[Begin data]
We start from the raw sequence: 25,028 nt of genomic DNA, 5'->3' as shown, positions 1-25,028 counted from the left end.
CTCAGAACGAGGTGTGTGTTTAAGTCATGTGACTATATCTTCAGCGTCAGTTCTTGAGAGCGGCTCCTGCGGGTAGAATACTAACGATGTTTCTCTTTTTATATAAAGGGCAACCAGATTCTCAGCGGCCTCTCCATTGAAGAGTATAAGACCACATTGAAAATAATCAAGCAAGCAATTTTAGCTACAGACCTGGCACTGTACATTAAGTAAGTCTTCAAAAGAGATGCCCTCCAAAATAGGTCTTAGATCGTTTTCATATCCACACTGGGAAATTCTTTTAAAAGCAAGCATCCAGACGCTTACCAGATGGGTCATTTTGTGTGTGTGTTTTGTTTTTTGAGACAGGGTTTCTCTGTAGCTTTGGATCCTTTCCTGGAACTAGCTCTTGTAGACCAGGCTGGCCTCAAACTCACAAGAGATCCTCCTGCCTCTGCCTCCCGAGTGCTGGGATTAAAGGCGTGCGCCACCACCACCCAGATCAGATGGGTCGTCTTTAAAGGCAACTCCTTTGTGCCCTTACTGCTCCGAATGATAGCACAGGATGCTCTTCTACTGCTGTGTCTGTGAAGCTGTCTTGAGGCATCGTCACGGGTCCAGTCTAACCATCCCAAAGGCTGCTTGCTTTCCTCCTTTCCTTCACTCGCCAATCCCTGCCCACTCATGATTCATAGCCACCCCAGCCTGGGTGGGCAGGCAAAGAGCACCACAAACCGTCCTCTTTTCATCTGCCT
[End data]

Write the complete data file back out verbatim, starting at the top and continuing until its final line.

We start from the raw sequence: 25,028 nt of genomic DNA, 5'->3' as shown, positions 1-25,028 counted from the left end.
CTCAGAACGAGGTGTGTGTTTAAGTCATGTGACTATATCTTCAGCGTCAGTTCTTGAGAGCGGCTCCTGCGGGTAGAATACTAACGATGTTTCTCTTTTTATATAAAGGGCAACCAGATTCTCAGCGGCCTCTCCATTGAAGAGTATAAGACCACATTGAAAATAATCAAGCAAGCAATTTTAGCTACAGACCTGGCACTGTACATTAAGTAAGTCTTCAAAAGAGATGCCCTCCAAAATAGGTCTTAGATCGTTTTCATATCCACACTGGGAAATTCTTTTAAAAGCAAGCATCCAGACGCTTACCAGATGGGTCATTTTGTGTGTGTGTTTTGTTTTTTGAGACAGGGTTTCTCTGTAGCTTTGGATCCTTTCCTGGAACTAGCTCTTGTAGACCAGGCTGGCCTCAAACTCACAAGAGATCCTCCTGCCTCTGCCTCCCGAGTGCTGGGATTAAAGGCGTGCGCCACCACCACCCAGATCAGATGGGTCGTCTTTAAAGGCAACTCCTTTGTGCCCTTACTGCTCCGAATGATAGCACAGGATGCTCTTCTACTGCTGTGTCTGTGAAGCTGTCTTGAGGCATCGTCACGGGTCCAGTCTAACCATCCCAAAGGCTGCTTGCTTTCCTCCTTTCCTTCACTCGCCAATCCCTGCCCACTCATGATTCATAGCCACCCCAGCCTGGGTGGGCAGGCAAAGAGCACCACAAACCGTCCTCTTTTCATCTGCCT